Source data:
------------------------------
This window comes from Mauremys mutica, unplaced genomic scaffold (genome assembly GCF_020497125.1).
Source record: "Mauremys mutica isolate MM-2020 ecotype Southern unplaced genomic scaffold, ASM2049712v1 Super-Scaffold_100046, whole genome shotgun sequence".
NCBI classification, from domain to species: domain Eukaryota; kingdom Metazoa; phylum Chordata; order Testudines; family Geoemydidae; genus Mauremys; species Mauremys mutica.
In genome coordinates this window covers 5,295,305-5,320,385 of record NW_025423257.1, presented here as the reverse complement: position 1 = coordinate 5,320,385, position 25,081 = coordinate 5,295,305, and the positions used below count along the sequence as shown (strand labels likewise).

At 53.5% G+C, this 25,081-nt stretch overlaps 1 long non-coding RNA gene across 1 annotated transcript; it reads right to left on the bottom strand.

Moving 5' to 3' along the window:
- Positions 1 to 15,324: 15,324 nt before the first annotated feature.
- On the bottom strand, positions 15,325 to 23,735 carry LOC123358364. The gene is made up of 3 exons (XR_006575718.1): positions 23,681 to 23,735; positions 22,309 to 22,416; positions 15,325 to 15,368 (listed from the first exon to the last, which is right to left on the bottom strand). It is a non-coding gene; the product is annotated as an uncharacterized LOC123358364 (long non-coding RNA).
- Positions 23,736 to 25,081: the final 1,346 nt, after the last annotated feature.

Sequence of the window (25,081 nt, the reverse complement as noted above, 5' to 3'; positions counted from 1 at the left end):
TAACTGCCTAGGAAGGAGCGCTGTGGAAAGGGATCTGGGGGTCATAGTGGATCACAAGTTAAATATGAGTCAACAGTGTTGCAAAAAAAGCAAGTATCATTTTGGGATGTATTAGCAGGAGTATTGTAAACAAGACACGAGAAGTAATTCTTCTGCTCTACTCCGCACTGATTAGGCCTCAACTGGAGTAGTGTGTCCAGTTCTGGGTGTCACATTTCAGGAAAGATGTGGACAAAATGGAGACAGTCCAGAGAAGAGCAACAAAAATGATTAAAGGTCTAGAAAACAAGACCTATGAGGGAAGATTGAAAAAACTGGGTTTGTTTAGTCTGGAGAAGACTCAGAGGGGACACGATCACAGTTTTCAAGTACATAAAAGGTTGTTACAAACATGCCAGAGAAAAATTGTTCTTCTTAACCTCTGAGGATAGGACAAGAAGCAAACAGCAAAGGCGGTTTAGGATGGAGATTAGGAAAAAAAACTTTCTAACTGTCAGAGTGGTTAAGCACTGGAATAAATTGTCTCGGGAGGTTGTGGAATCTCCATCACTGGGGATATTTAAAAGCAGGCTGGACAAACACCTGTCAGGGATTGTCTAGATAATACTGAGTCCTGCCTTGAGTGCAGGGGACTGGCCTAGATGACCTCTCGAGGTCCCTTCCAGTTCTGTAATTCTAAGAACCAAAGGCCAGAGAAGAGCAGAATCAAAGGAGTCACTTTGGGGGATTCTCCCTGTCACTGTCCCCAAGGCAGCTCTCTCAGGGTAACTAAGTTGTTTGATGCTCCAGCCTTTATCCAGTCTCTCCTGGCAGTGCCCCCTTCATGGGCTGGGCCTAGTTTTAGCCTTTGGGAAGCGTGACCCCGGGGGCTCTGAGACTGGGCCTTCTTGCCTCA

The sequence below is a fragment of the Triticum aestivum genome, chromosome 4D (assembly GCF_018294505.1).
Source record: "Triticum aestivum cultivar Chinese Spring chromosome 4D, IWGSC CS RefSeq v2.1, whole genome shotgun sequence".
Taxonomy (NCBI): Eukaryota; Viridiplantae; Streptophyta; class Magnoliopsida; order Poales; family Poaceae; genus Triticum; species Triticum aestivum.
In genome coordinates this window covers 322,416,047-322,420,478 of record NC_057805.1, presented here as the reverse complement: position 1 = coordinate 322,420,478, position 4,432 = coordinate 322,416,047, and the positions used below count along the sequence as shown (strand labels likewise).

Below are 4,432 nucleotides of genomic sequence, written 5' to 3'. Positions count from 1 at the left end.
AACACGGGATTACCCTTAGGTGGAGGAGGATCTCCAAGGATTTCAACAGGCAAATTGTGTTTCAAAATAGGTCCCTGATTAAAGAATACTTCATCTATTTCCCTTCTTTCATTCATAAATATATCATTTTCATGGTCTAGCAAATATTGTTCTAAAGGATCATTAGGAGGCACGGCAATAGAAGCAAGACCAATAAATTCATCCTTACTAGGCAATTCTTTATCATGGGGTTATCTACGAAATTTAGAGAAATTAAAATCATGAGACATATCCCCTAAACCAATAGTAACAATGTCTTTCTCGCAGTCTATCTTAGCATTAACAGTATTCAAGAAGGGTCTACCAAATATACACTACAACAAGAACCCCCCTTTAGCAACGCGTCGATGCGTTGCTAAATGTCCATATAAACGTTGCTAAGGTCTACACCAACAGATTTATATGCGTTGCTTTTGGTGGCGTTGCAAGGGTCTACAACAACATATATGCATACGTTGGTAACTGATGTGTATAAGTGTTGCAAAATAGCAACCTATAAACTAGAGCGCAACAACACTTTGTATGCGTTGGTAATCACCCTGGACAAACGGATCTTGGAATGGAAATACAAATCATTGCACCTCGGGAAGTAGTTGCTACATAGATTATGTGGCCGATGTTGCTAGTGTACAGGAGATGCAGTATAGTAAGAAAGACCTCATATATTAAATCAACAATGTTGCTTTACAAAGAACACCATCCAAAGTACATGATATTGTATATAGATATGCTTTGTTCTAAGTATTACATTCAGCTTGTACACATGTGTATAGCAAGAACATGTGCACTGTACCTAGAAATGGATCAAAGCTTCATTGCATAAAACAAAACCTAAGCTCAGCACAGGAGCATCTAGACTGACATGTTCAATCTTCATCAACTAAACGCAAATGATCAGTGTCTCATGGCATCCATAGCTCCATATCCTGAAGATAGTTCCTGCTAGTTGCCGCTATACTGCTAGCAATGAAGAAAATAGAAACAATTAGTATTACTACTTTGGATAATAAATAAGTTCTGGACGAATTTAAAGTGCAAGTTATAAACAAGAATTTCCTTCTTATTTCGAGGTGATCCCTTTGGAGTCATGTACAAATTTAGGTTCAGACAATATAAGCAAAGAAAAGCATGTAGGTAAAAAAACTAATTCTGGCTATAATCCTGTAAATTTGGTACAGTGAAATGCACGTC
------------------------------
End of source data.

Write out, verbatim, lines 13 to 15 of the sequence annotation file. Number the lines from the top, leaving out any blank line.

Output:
Source record: "Triticum aestivum cultivar Chinese Spring chromosome 4D, IWGSC CS RefSeq v2.1, whole genome shotgun sequence".
Taxonomy (NCBI): Eukaryota; Viridiplantae; Streptophyta; class Magnoliopsida; order Poales; family Poaceae; genus Triticum; species Triticum aestivum.
In genome coordinates this window covers 322,416,047-322,420,478 of record NC_057805.1, presented here as the reverse complement: position 1 = coordinate 322,420,478, position 4,432 = coordinate 322,416,047, and the positions used below count along the sequence as shown (strand labels likewise).